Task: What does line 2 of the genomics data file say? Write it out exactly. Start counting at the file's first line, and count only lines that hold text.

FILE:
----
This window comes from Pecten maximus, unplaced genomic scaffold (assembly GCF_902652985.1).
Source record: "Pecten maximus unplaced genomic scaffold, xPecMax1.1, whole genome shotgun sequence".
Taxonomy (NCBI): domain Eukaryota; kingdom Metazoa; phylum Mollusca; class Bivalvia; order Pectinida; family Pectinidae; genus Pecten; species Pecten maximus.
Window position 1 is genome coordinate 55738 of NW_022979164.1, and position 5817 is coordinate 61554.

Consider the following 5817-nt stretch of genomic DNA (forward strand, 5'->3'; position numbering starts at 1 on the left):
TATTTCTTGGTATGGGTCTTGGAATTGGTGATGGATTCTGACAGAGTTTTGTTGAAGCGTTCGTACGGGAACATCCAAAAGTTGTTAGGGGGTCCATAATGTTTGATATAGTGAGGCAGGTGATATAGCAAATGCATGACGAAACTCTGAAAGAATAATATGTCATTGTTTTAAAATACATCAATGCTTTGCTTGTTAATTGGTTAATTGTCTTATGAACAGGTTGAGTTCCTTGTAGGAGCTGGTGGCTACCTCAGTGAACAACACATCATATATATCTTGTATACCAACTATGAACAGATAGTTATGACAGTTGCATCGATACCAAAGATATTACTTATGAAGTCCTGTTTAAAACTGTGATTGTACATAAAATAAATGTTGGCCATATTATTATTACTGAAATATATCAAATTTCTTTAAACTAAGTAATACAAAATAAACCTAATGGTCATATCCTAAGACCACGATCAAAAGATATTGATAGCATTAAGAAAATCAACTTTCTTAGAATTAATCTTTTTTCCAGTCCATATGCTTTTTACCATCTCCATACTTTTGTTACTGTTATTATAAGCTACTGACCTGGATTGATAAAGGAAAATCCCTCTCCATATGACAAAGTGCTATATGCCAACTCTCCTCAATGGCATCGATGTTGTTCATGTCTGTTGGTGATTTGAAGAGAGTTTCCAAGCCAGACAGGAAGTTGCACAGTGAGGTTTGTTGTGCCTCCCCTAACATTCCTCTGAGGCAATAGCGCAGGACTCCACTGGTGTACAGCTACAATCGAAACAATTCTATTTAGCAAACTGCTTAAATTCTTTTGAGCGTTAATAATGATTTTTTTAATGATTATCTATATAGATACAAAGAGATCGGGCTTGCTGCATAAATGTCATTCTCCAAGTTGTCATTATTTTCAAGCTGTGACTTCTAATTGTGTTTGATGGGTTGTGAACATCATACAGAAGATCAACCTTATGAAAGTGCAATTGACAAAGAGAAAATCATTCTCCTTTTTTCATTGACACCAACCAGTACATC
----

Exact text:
Source record: "Pecten maximus unplaced genomic scaffold, xPecMax1.1, whole genome shotgun sequence".